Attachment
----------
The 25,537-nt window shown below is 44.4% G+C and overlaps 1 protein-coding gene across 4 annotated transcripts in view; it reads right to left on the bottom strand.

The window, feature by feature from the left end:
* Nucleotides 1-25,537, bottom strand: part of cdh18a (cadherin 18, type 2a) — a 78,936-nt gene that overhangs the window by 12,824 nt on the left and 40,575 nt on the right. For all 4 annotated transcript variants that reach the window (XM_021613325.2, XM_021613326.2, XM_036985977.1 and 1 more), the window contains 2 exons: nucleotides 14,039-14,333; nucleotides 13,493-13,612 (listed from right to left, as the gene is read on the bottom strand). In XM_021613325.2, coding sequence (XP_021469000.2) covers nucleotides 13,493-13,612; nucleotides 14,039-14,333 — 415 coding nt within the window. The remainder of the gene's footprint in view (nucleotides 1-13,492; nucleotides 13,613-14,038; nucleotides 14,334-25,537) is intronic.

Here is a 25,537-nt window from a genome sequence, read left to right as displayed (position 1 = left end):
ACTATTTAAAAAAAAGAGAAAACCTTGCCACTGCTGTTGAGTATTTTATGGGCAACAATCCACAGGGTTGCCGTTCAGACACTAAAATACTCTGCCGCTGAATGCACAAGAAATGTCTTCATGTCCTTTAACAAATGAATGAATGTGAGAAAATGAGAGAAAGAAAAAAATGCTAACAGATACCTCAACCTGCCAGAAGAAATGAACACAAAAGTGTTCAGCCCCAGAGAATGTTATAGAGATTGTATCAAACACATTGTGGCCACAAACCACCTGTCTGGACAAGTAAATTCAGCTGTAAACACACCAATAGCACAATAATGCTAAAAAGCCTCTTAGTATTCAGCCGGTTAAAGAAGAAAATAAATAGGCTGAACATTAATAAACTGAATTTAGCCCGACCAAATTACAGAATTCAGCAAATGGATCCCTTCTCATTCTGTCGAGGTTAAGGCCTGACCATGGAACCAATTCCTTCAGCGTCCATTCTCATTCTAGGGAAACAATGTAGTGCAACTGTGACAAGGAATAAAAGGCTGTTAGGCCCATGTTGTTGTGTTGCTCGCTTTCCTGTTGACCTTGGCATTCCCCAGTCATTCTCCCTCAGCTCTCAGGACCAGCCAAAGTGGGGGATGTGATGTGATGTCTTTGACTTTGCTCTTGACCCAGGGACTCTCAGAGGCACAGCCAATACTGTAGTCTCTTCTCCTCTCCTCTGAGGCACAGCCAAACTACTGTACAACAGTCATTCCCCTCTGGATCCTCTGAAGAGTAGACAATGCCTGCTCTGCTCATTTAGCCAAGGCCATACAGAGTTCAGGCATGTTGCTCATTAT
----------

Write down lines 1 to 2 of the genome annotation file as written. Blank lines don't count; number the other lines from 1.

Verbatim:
The 25,537-nt window shown below is 44.4% G+C and overlaps 1 protein-coding gene across 4 annotated transcripts in view; it reads right to left on the bottom strand.

The window, feature by feature from the left end: